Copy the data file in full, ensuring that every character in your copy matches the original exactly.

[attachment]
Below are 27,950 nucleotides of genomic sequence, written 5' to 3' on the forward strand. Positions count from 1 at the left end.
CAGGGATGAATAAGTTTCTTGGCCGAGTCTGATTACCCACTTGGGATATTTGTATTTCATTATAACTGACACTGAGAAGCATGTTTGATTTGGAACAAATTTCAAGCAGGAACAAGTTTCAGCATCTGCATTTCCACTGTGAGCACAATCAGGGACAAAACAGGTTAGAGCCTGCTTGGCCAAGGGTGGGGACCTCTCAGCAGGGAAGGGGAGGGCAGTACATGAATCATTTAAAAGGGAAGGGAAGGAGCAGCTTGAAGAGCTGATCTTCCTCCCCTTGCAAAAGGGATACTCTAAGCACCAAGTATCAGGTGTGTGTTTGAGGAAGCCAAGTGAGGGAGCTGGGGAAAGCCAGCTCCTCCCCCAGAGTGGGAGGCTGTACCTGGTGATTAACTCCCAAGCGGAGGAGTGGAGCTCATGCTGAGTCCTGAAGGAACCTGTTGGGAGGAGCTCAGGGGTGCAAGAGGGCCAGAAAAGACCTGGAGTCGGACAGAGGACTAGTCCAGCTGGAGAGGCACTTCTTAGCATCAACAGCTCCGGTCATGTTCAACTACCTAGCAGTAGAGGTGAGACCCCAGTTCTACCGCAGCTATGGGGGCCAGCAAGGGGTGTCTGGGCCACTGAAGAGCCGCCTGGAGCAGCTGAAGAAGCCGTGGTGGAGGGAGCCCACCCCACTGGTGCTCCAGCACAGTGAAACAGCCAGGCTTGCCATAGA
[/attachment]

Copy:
Below are 27,950 nucleotides of genomic sequence, written 5' to 3' on the forward strand. Positions count from 1 at the left end.
CAGGGATGAATAAGTTTCTTGGCCGAGTCTGATTACCCACTTGGGATATTTGTATTTCATTATAACTGACACTGAGAAGCATGTTTGATTTGGAACAAATTTCAAGCAGGAACAAGTTTCAGCATCTGCATTTCCACTGTGAGCACAATCAGGGACAAAACAGGTTAGAGCCTGCTTGGCCAAGGGTGGGGACCTCTCAGCAGGGAAGGGGAGGGCAGTACATGAATCATTTAAAAGGGAAGGGAAGGAGCAGCTTGAAGAGCTGATCTTCCTCCCCTTGCAAAAGGGATACTCTAAGCACCAAGTATCAGGTGTGTGTTTGAGGAAGCCAAGTGAGGGAGCTGGGGAAAGCCAGCTCCTCCCCCAGAGTGGGAGGCTGTACCTGGTGATTAACTCCCAAGCGGAGGAGTGGAGCTCATGCTGAGTCCTGAAGGAACCTGTTGGGAGGAGCTCAGGGGTGCAAGAGGGCCAGAAAAGACCTGGAGTCGGACAGAGGACTAGTCCAGCTGGAGAGGCACTTCTTAGCATCAACAGCTCCGGTCATGTTCAACTACCTAGCAGTAGAGGTGAGACCCCAGTTCTACCGCAGCTATGGGGGCCAGCAAGGGGTGTCTGGGCCACTGAAGAGCCGCCTGGAGCAGCTGAAGAAGCCGTGGTGGAGGGAGCCCACCCCACTGGTGCTCCAGCACAGTGAAACAGCCAGGCTTGCCATAGA